The Great Equalizer? A Five State Study of Compulsory School Attendance Age Policy and Administration

Lia C. Howard, University of Pennsylvania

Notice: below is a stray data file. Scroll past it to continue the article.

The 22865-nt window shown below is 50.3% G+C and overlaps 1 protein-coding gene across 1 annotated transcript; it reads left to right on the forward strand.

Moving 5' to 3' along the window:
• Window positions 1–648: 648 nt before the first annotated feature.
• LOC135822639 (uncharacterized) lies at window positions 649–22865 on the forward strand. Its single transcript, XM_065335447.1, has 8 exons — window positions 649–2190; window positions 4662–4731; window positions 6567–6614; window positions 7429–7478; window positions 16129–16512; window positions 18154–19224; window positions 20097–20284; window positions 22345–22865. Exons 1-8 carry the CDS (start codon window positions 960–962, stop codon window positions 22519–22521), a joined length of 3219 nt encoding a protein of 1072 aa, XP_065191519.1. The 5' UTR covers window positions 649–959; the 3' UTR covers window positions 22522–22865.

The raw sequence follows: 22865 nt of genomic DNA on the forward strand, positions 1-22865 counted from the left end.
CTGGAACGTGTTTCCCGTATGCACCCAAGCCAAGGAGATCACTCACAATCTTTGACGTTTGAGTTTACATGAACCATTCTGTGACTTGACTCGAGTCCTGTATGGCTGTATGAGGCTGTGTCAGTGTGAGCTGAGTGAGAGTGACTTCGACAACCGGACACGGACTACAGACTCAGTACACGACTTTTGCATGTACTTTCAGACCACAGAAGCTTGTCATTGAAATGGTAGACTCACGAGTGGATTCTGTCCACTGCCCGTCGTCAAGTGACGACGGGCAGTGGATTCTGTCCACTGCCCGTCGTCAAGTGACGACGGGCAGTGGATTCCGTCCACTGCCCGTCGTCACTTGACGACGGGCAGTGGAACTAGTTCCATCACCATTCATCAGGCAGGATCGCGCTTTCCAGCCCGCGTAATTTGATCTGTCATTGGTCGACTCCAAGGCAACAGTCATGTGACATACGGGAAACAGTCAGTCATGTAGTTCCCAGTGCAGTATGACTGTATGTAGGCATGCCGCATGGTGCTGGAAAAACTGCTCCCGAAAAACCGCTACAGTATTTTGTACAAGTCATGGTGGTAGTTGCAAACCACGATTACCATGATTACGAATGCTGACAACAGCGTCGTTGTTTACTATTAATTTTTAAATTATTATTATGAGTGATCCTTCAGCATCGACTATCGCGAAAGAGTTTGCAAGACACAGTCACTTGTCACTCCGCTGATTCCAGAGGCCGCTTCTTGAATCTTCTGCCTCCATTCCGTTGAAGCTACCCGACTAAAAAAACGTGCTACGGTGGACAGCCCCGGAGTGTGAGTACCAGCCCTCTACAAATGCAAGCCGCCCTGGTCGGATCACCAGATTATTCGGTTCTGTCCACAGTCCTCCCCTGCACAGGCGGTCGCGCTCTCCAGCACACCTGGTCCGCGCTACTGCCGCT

Federalism in America remains a vital force in shaping public policy formation and public policy implementation. With respect to education laws and their administration, nobody doubts that "federalism matters." Few studies, however, have examined just how federalism matters to the policy process as it relates to Compulsory School Attendance Age (CSAA) policies. The first wave of state CSAA policies was enacted over a hundred years ago. The present work offers an in-depth examination of how CSAA policies arose, persisted, and changed in five states that, together, approximate the persistent inter-state diversity in state CSAA laws and administration: Connecticut, Georgia, Illinois, Iowa, and Texas. The inter-state differences in the CSAA policy process, as well as changes in CSAA law and administration over time, are found to be both large and largely in keeping with ideas proffered by certain leading scholars (most notably, Daniel Elazar) regarding the existence and persistence of distinctive, federalism-related American political subcultures. In some states, for example, the CSAA policy process began mainly as a reaction by state leaders to reactionary concerns about racial minorities (in particular African Americans); in other states, the policies were motivated by a far more benevolent belief that, properly standardized and delivered to all children until at least a given age, CSAA laws could help make education the ultimate engine for socioeconomic equality (what Horace Mann called "the great equalizer"). At the same time, however, certain universal influences on the development of CSAA policies are also unearthed and explored; for example, CSAA policy discourse and administrative innovation, it seems, has increased in periods when immigration policy is high on the national policy agenda. Finally, the present work underscores the American Political Development (APD) field's premise that searching for generalizations about political institutions or patterns in the policy process requires searching deeply into the relevant history, including into the ideas and actions of often understudied leaders and thinkers.